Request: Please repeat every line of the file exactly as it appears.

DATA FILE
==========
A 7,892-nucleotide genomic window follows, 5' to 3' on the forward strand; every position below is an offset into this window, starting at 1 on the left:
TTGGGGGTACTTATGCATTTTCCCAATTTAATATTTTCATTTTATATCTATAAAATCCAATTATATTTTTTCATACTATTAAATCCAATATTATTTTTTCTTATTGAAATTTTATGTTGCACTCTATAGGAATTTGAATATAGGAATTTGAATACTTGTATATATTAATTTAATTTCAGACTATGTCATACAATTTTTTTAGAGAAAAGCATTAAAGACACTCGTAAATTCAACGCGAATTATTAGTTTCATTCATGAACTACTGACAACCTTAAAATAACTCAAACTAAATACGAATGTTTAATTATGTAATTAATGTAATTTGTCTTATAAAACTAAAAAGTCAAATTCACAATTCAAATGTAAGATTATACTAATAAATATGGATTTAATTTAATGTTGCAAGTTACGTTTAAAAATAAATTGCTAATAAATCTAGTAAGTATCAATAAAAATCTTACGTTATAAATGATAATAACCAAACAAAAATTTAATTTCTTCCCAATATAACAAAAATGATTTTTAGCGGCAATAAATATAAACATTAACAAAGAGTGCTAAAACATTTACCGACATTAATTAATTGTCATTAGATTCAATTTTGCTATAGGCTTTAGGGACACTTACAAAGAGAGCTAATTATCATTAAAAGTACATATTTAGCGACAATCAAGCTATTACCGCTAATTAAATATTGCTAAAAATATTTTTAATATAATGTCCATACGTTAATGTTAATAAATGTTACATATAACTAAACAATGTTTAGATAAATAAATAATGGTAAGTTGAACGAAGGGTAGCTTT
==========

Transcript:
A 7,892-nucleotide genomic window follows, 5' to 3' on the forward strand; every position below is an offset into this window, starting at 1 on the left:
TTGGGGGTACTTATGCATTTTCCCAATTTAATATTTTCATTTTATATCTATAAAATCCAATTATATTTTTTCATACTATTAAATCCAATATTATTTTTTCTTATTGAAATTTTATGTTGCACTCTATAGGAATTTGAATATAGGAATTTGAATACTTGTATATATTAATTTAATTTCAGACTATGTCATACAATTTTTTTAGAGAAAAGCATTAAAGACACTCGTAAATTCAACGCGAATTATTAGTTTCATTCATGAACTACTGACAACCTTAAAATAACTCAAACTAAATACGAATGTTTAATTATGTAATTAATGTAATTTGTCTTATAAAACTAAAAAGTCAAATTCACAATTCAAATGTAAGATTATACTAATAAATATGGATTTAATTTAATGTTGCAAGTTACGTTTAAAAATAAATTGCTAATAAATCTAGTAAGTATCAATAAAAATCTTACGTTATAAATGATAATAACCAAACAAAAATTTAATTTCTTCCCAATATAACAAAAATGATTTTTAGCGGCAATAAATATAAACATTAACAAAGAGTGCTAAAACATTTACCGACATTAATTAATTGTCATTAGATTCAATTTTGCTATAGGCTTTAGGGACACTTACAAAGAGAGCTAATTATCATTAAAAGTACATATTTAGCGACAATCAAGCTATTACCGCTAATTAAATATTGCTAAAAATATTTTTAATATAATGTCCATACGTTAATGTTAATAAATGTTACATATAACTAAACAATGTTTAGATAAATAAATAATGGTAAGTTGAACGAAGGGTAGCTTT